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New Labour and Public Opinion

Martin Sullivan

ONE OF the least convincing arguments put forward by those trying to justify Tony Blairís support for a US war on Iraq is that the Labour leader should be congratulated for acting on the basis of political principle. Instead of pragmatically tailoring his policy to the results of opinion polls and focus groups as he usually does, we are told, Blair is now standing up for what he believes is right, and is prepared to court popular disapproval in order to do so.

In reality, Blair has never subordinated his politics to the requirements of popularity. The decision to inflict PFI schemes and other forms of privatisation on the public services was hardly made in response to overwhelming demand from the British people. Blair hasnít imposed the Public Private Partnership on the Tube because he thinks this is what the majority of Londoners want. He didnít try and stitch up the mayoral election in the capital three years ago because he imagined this exhibition of control-freakery would win him friends.

Far from consisting of politically vacuous opportunists who simply bend with the prevailing wind, New Labour has its own hard ideological agenda. Essentially, this is to destroy Labour as the political organisation of the workersí movement and replace the Tories as the main party of capital. From that standpoint, opening up the public sector to private companies greedy for profits makes perfect sense, and the objections of those who use or provide public services are an irrelevance. Anyone who offers resistance to this programme. such as Ken Livingstone with his opposition to the PPP, has to be crushed, irrespective of the damage it does to Blairís standing with the electorate.

This is not to deny that there is a pragmatic aspect to New Labour. After all, for Blair to implement his project it is first of all necessary for him to get elected. Here the basic tactic is to squeeze the Tory Party on the right by occupying its political ground. This faces the Tories with an apparently insoluble dilemma. Should they endorse Blairís rightist policies, in which case they may become politically indistinguishable from New Labour? Or should they differentiate themselves from the government by moving even further rightwards, and possibly lose support by appearing too extreme? This dilemma sets the one-nation Tories against the hardline right-wingers, and presents the public with the image of a divided party that consequently lacks credibility as an alternative to New Labour.

Within this Blairite strategy, the role of opinion polls and focus groups is to identify those issues on which the Tories might be able to win a measure of public support by launching an attack on the government from the right. If it is found that Tory criticism of the government for being "soft" on asylum seekers would play well with some voters, Blairís response is not to take a stand on principle, defend the rights of refugees, condemn the Tories for pandering to racism, and try to win politically backward sections of the electorate to a more progressive viewpoint. Quite the opposite Ė in an attempt to neutralise Tory criticism, the government brings in even harsher anti-asylum legislation while David Blunkett consciously adopts the language of Thatcher, with his disgraceful reference to schools being "swamped" by asylum seekersí children.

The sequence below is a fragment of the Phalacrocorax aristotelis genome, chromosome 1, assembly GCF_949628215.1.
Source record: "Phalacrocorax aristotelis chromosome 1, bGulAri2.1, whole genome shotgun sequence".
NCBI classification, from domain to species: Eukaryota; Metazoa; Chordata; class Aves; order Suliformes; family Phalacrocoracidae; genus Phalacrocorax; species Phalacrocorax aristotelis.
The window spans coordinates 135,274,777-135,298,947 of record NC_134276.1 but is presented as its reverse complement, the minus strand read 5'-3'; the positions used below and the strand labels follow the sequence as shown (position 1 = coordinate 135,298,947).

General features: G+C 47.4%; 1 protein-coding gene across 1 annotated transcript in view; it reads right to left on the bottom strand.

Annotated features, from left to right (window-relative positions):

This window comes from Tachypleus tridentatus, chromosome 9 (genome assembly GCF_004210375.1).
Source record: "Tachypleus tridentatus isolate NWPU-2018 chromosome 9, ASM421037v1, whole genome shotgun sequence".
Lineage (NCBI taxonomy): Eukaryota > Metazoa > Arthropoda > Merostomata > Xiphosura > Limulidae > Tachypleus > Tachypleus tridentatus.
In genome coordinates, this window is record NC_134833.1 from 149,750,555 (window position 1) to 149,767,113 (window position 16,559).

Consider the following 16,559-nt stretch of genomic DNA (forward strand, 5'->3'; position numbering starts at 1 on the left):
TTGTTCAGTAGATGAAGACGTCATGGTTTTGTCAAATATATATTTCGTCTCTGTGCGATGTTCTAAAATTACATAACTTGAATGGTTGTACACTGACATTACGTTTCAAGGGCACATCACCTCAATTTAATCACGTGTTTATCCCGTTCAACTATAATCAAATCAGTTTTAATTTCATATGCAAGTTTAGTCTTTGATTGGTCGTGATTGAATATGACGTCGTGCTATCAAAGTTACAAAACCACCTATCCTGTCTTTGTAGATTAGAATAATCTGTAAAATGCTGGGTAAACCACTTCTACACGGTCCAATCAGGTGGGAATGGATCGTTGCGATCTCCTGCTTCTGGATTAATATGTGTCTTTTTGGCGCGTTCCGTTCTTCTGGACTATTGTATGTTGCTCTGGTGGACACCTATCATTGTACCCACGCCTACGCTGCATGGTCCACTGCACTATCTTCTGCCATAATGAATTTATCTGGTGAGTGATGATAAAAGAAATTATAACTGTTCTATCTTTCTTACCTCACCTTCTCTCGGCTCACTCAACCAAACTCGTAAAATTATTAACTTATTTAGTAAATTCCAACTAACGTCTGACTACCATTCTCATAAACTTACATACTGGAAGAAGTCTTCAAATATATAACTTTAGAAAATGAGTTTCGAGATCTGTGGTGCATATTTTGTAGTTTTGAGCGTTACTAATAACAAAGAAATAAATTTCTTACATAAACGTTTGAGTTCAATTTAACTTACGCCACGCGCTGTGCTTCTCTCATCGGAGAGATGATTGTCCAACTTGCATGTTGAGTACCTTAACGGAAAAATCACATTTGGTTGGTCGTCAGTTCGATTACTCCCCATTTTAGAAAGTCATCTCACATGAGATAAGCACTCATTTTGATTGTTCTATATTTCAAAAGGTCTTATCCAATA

If, however, public opinion is to the left of the government, then the Blairites reason that this is of no consequence, since the Tories will be unable to make any political capital out of it. For example, during the firefightersí dispute nearly two-thirds of the electorate supported strike action, evidently recognising that the FBU had a good case and that the blame for provoking the conflict lay with the government. But the Tories failed to make any political gains from this, because it was of course impossible for them to support striking workers. In fact they attacked the government by demanding new legislation to ban strikes in essential services, a position even further removed from the popular mood than the governmentís was.

Over Iraq, some four-fifths of the electorate oppose war without a UN resolution that authorises military action. But the Tories, who back Bush even more uncritically than Blair does, are scarcely in a position to take advantage of this widespread anti-war sentiment. Blair therefore calculates that he can ride out the wave of popular discontent without sustaining any major political damage.

He could be in for an unpleasant surprise, for It is significant that in some recent opinion polls the Tories have been closing the gap with Labour. If there is an explanation for this, it may be that voters are disillusioned with Blair more because of the arrogance and deceit he has displayed over Iraq than because of his support for war as such. If so, it is quite possible that the beneficiaries of Blairís unpopularity over his pro-war stance may, ironically, be the no less pro-war Tory Party.

Hopefully, Blairís contempt for progressive opinion will prove to be his undoing in a more positive sense. The opposition that his stance on Iraq has generated among the ranks of the labour movement, and even within the hitherto supine Parliamentary Labour Party, makes his position as leader look increasingly fragile. To talk of regime change in the Labour Party may be running ahead of events, but there is no doubt that the New Labour project is finally beginning to break up.